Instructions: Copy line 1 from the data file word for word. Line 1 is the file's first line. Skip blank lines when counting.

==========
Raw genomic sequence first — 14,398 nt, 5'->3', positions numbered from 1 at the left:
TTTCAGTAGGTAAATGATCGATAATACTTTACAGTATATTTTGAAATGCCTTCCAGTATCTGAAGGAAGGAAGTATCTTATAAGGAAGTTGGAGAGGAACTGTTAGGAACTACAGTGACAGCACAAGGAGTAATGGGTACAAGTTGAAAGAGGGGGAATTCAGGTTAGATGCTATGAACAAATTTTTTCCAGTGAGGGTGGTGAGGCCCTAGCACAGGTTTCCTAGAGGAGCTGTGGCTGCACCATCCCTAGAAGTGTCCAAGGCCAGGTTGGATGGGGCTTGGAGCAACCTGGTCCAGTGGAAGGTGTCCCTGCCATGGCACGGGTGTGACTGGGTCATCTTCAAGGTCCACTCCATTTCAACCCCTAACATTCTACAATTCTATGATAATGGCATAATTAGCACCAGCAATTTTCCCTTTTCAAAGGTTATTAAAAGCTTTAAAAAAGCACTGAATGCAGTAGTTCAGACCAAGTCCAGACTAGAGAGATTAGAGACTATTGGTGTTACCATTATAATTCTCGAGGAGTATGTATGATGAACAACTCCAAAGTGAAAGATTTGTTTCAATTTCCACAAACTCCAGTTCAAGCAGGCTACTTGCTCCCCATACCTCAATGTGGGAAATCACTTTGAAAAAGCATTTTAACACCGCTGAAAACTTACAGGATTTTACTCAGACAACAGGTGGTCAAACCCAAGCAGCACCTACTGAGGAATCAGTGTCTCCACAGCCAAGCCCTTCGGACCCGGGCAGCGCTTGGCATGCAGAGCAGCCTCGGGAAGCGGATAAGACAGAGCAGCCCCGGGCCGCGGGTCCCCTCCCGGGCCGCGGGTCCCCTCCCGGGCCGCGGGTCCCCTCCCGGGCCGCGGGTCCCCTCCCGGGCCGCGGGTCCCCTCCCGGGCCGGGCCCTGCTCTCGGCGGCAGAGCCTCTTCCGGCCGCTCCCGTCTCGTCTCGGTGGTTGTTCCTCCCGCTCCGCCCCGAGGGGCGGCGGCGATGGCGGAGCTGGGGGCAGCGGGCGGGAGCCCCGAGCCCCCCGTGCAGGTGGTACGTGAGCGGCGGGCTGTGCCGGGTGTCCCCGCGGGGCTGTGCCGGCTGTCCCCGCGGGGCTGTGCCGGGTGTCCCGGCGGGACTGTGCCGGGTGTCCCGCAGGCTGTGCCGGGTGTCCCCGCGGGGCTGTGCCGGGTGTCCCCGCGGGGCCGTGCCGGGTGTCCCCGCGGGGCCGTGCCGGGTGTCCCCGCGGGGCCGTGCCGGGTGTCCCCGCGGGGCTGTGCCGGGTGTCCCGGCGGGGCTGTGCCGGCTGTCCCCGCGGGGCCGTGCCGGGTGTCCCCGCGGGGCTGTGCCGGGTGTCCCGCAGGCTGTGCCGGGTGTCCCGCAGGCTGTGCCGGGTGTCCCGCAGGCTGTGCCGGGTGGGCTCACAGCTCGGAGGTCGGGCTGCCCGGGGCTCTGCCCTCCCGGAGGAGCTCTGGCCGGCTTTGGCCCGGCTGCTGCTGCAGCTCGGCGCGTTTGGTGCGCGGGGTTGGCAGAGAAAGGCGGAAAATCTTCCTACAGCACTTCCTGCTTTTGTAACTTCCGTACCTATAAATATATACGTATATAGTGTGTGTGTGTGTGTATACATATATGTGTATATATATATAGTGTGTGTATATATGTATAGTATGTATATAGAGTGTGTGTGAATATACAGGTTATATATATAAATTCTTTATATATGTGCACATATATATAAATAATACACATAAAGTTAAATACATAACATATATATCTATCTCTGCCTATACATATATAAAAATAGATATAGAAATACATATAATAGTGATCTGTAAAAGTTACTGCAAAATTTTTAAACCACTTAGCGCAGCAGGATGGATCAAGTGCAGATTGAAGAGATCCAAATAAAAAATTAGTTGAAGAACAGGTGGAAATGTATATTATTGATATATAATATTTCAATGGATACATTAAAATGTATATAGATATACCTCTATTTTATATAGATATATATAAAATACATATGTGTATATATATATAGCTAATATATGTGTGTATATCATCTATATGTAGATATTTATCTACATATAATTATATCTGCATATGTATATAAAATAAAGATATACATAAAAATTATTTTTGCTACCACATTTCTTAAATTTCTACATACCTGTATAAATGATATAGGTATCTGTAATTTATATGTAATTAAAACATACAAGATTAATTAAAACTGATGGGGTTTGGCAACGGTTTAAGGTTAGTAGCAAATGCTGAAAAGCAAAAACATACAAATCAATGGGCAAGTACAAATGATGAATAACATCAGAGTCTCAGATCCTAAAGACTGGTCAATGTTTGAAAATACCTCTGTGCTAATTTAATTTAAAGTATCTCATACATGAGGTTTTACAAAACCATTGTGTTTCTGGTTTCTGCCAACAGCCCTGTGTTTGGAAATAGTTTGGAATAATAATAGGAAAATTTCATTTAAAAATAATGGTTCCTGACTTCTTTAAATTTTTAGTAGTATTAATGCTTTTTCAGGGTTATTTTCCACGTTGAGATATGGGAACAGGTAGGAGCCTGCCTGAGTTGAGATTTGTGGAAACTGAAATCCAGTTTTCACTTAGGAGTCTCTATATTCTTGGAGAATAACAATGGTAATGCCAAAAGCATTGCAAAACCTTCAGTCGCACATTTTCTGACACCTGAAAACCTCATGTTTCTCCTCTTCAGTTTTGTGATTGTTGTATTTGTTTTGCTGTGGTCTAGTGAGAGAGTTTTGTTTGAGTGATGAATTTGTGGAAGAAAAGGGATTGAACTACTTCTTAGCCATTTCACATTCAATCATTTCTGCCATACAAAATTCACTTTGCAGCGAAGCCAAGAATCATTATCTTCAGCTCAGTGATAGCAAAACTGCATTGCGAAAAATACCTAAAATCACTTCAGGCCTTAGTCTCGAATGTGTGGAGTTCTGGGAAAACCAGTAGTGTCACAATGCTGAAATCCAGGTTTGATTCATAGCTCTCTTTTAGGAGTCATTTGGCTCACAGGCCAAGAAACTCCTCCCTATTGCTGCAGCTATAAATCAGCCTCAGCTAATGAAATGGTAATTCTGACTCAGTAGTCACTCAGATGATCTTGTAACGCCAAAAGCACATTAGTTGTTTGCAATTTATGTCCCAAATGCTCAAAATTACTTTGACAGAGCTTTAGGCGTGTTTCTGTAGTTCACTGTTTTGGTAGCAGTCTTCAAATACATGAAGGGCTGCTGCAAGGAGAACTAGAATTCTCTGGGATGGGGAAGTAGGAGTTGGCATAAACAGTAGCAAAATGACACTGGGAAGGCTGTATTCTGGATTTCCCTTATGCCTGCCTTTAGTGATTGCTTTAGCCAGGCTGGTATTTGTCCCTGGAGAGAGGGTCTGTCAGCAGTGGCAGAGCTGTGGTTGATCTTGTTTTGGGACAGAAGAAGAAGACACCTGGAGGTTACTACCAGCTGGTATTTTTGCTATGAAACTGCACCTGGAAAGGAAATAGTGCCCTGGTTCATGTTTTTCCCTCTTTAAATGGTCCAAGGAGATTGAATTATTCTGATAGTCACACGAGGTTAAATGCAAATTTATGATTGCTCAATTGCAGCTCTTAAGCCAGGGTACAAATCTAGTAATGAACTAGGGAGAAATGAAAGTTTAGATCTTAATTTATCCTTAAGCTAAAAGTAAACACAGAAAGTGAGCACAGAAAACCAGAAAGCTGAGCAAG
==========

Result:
Raw genomic sequence first — 14,398 nt, 5'->3', positions numbered from 1 at the left: